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2013.04.02 > For Immediate Release
contact: Charley Reed - University Communications
phone: 402.554.2129 - email: cdreed@unomaha.edu

UNO Students to Bring Dream of Public Library in Cameroon to Clinton Conference

Omaha - Sister Rosemary Arrah had all but given up on a chance to present her dream of a library in her native Cameroon to those who could help her make the dream a reality. Now, after two previous attempts and with the help of two fellow students at the University of Nebraska at Omaha (UNO), Arrah will get the chance to share her vision at this year’s Clinton Global Initiative University Conference.

Clinton Global Initiative University (CGIU) is an offshoot of the Clinton Global Initiative, which was formed in 2005 by former President Bill Clinton to bring together global leaders to create and implement solutions to the world’s most significant problems. CGIU focuses on the work of university and college students, which submit commitments to action to address worldwide issues such as access to healthcare, hunger and literacy.

Earlier this year, Arrah, a graduate student studying special education at UNO; Benadette Ngamelue, a biotechnology major; and Larisa Akah, a general science major submitted a proposal to CGIU that laid out a $16,000 plan to create the first primary school library at St. Joseph Elementary School in the city of Mamfe.

The project, named Readingdrive, was accepted to CGIU in early March, meaning Arrah, Mgamelue and Akah will travel to Washington University in St. Louis on Friday, April 5, for the three-day conference, where they will have the chance to hear from world leaders in business, politics and philanthropy, including President Clinton and his daughter Chelsea.

“We are so grateful and blessed and overjoyed to go to CGIU,” said Akah, who submitted the proposal on behalf of her group.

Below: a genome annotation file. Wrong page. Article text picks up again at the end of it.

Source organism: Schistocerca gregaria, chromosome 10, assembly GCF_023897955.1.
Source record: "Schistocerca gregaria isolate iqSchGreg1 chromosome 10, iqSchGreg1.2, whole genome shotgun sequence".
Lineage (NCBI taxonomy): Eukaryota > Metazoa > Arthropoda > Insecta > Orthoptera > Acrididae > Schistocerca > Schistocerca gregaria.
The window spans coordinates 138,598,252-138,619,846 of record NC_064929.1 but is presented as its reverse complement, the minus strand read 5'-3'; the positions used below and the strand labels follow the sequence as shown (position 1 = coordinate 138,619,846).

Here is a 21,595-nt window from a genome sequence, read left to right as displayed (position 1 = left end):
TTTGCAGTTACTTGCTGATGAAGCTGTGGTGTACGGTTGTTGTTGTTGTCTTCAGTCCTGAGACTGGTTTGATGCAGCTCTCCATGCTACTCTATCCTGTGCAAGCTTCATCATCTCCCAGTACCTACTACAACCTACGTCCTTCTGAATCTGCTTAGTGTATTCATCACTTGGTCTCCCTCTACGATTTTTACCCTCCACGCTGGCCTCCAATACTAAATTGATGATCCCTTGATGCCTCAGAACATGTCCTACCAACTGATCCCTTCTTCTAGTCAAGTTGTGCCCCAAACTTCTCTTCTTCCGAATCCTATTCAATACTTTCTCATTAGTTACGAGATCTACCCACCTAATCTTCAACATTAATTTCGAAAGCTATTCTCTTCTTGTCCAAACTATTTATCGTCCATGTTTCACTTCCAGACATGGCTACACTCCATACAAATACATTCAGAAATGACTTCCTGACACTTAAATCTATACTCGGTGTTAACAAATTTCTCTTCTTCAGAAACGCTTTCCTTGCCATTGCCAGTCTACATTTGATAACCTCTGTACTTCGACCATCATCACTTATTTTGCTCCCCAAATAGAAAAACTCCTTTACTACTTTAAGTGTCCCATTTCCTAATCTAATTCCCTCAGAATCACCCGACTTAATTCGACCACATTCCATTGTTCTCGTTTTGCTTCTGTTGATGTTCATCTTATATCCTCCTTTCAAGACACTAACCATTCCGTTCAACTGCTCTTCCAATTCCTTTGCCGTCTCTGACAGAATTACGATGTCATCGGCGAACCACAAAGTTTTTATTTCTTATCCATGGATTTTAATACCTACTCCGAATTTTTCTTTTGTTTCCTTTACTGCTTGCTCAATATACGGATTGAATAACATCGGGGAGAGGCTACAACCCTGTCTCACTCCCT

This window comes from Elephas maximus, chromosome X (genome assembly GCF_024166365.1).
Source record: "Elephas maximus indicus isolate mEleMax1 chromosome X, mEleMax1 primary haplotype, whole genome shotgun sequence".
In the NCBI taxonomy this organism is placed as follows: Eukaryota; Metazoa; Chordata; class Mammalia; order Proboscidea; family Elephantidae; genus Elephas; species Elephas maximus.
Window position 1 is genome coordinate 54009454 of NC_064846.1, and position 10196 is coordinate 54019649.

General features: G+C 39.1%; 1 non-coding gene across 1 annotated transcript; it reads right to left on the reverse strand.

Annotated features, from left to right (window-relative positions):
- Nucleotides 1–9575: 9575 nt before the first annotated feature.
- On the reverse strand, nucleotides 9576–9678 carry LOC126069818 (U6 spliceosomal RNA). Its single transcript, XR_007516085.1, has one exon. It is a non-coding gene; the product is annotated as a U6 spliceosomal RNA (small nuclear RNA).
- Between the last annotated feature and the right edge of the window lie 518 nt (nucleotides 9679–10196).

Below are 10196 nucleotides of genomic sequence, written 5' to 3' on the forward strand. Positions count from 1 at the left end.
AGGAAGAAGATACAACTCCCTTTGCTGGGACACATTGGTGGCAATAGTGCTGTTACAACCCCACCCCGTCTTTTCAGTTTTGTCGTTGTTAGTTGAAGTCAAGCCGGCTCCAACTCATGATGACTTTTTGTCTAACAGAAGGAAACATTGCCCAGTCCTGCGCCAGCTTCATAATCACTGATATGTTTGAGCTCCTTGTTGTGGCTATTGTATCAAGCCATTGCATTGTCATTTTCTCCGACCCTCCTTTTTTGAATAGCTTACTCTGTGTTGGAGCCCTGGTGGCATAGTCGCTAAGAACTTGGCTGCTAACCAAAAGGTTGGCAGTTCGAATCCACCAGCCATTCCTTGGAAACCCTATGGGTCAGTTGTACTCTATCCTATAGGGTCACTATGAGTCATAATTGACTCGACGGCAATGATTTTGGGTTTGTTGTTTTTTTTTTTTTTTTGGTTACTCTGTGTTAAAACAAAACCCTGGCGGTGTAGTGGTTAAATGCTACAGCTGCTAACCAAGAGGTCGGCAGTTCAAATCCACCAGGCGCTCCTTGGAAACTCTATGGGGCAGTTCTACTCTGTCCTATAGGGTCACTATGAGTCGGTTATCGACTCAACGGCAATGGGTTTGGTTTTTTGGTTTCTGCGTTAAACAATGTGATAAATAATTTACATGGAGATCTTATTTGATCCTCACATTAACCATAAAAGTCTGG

The success of the project was serendipitous. Before this project, the three women had never worked together on something so impactful.

“I was working on designing a project that will help improve STEM education especially among girls in Cameroon secondary schools,” Akah explained. “Through a conversation with Sr. Rosemary I discovered she was working on a project of improving literacy in a primary school in Cameroon.

“She had earlier applied for the CGIU twice but failed and I urged her to apply a third time,” Akah continued. “We decided to apply as a group and included our friend Benadette to work with us.”

There is also a chance the students could earn $5,000 towards their $16,000 goal through something called the Social Venture Challenge, which allows all of the groups submitting proposals to compete for seed funding. The money would provide a significant step forward for the group and for Cameroon.

“Books are very expensive; parents would rather buy food for their children than books,” Arrah, who was born and raised in Mamfe, explained. “We believe that the children are willing to read, they only in access to books and opportunity.”

While there are a large number of book donations given to African countries throughout the year, the students all agree that there is no real oversight to make sure the books are being used. Many end up sitting in storage closets.

“Children are not taught to read at home early enough and most elementary schools are not equipped to deal with this problem,” Ngamelue said. “Our commitment seeks to build a library and encourage the teachers and students to use it in building a reading culture.”

For more information on Readingdrive, or for media inquiries, contact Charley Reed at 402.554.2129. For information on Clinton Global Initiative University, visit www.cgiu.org.


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The University of Nebraska at Omaha (UNO) is Nebraska’s metropolitan university. The core values of the institution place students at the center of all that the university does; call for the campus to strive for academic excellence; and promote community engagement that transforms and improves urban, regional, national and global life. UNO, inaugurated in 1968, emerged from the Municipal University of Omaha, established in 1931, which grew out of the University of Omaha founded in 1908.

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